How does the style and content of 'Dulce et Decorum Est', by Wilfred Owen, arouse the readers' sympathies over the horrors of WWI?

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Introduction

The poem "Dulce et Decorum Est" by Wilfred Owen is about how the horrors of World War I affected the young, innocent soldiers that were fighting for their country. Both the style and the content help to arouse the readers' sympathy for a young man whose death is described in the poem. In the first stanza Owen describes the terrible physical and mental state that the war has put these men in: "Bent double, like old beggars under sacks." This simile compares the men to old beggars, making the reader imagine them to be wrinkled, grey-skinned, thin and unhealthy looking, because that is what beggars often look like. This is effective because soldiers are usually young, fit men. By comparing them to beggars the poet helps us to understand just how badly the war has aged them and encourages us to pity them because they should not look so old until much later in their lives.

Middle

The fact that the men have woken up from such a state of exhaustion shows that they must be really terrified of the gas and this makes us pity them because it must be horrible living a life of fear. Furthermore, even more horrible than fearing your own death would be to see a friend die, as Owen describes in this stanza: "He plunges at me, guttering, choking, drowning." Owen uses onomatopoeia in the words "guttering" and "choking" to make the reader actually hear the horrific sound of a man drowning in his own blood. The repetition of the 'ing' words from "fumbling" to "drowning" mimics how painful and drawn-out this man's death was by repeating these horrible words on the page. This makes us pity this man because Owen makes it clear that his death was horrific and that he suffered terrible pain. Finally, the last stanza forces us to pity the poor soldier by focusing on his final, painful, dying moments: "His hanging face, like a devil's sick of sin."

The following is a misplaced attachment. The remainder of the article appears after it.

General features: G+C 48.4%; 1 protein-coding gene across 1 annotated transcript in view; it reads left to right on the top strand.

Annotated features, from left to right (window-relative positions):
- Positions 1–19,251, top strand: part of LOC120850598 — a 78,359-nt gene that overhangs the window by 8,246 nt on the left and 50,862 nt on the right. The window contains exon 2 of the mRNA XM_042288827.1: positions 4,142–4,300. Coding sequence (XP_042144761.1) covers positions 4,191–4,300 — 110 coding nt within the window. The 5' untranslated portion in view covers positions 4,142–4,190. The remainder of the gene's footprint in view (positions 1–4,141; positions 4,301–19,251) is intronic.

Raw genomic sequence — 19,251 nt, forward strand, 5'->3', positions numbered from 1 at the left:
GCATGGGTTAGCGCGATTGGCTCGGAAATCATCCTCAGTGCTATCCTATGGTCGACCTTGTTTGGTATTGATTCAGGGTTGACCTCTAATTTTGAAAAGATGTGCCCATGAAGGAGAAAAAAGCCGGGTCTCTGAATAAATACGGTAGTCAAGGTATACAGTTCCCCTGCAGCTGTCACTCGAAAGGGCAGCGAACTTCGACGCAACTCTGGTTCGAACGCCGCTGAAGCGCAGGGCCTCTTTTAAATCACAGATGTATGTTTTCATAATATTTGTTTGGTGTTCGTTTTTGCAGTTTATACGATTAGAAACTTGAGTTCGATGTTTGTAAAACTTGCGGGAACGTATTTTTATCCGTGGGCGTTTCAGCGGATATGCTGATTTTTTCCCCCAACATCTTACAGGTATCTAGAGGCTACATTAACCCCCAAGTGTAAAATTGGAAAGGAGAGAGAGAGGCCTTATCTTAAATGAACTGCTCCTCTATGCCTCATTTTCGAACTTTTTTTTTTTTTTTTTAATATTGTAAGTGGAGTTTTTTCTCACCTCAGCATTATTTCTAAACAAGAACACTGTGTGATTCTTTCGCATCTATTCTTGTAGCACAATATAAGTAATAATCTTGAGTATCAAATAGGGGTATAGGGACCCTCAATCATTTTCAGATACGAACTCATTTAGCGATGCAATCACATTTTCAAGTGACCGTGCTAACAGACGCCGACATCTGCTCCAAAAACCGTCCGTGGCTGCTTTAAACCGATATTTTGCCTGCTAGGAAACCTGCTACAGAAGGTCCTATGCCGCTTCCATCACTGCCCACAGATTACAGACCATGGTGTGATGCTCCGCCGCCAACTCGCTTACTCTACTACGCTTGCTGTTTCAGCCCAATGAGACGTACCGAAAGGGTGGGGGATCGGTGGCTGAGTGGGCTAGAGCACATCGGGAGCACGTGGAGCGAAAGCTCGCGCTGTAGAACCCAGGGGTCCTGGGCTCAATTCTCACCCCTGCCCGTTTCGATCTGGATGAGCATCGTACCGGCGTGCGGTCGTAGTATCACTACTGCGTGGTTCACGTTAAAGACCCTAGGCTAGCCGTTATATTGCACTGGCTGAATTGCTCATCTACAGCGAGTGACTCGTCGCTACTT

Conclusion

Leading on from this, he finally makes an important criticism of the government for telling innocent young men 'the old lie' to make them sign up to the army: that it is sweet and noble to die for one's country. These final lines tell the reader exactly what Owen thought about the war propaganda and it shows that the title, Dulce et Decorum Est (It is Sweet and Noble), is meant ironically. Owen actually thinks that it is a horrific thing to in such a way, and not at all 'sweet' or 'noble'. In conclusion, the content of the poem tells the story of the horrific death of an innocent young soldier and how his death haunts the other soldiers who survived. Our sympathy is naturally aroused by this as the actual incident is horrible. The style of the poem helps to make us sympathise with the soldiers because Owen deliberately uses techniques such as word choice, onomatopoeia and similes to successfully describe the soldier's death realistically to make it seem more awful. Word count: 838

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